‘The inspiration came from two sources,’ he says. ‘One was my great love of art… secondly, I was brought up on a farm near Edinburgh in the 1950s with no electricity until I was 17. I was a little bit of an engineer as a result. I learned a lot about stripping down and putting back together cars and tractors.’
Throughout the 1980s, Stoddart focused his passion for engineering at the nanoscale. ‘Stoddart used other sorts of non-covalent interactions to the ones Sauvage did – [he] realised that he could do the same things with, say, aromatic stacking interactions, where Sauvage had used metal template interactions, to make catenanes and rotaxanes,’ says Leigh, who was a PhD student in Stoddart’s Sheffield group. ‘He realised that these mechanically interlocked architectures allowed you to get large-amplitude motions of the components, and he realised that could be useful for making molecular machines.’
A breakthrough came in the early 1990s when Stoddart – by then based at the Unviersity of Birmingham in the UK – was able to make one of the first controllable molecular switches– a rotaxane featuring a positively charged ring that could be ‘clipped’ onto a rod bearing two electron-rich ‘stations’, then made to move between them using redox chemistry.3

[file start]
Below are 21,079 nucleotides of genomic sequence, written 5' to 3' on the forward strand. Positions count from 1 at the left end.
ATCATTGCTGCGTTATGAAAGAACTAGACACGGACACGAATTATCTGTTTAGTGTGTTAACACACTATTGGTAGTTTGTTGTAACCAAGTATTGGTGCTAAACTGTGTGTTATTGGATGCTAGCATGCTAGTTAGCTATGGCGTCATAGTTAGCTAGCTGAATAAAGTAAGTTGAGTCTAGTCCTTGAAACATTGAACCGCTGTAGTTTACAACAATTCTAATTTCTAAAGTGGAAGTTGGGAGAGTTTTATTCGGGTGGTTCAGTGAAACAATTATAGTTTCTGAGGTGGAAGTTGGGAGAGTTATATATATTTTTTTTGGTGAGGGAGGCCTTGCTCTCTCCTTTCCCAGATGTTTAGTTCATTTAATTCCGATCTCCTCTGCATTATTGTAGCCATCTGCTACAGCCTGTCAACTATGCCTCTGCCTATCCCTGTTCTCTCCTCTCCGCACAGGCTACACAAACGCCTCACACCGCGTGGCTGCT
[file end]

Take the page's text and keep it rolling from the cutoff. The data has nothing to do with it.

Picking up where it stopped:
‘We chose tetrathiafulvalene [for one of the stations] after a bit of exploration because this loves to go inside the [ring],’ Stoddart explains. ‘Sure enough, when we incorporated it into the rod component of the dumbbell, the [ring] really wanted to sit there 90% of the time. So now we had a switch, because we had the redox active tetrathiafulvalene unit which we could come along and take an electron or two out of.’ This makes the tetrathiafulvalene positively charged, so it repels the ring (with its four positive charges) down the rod onto the uncharged 1,5-dioxynaphthalene station.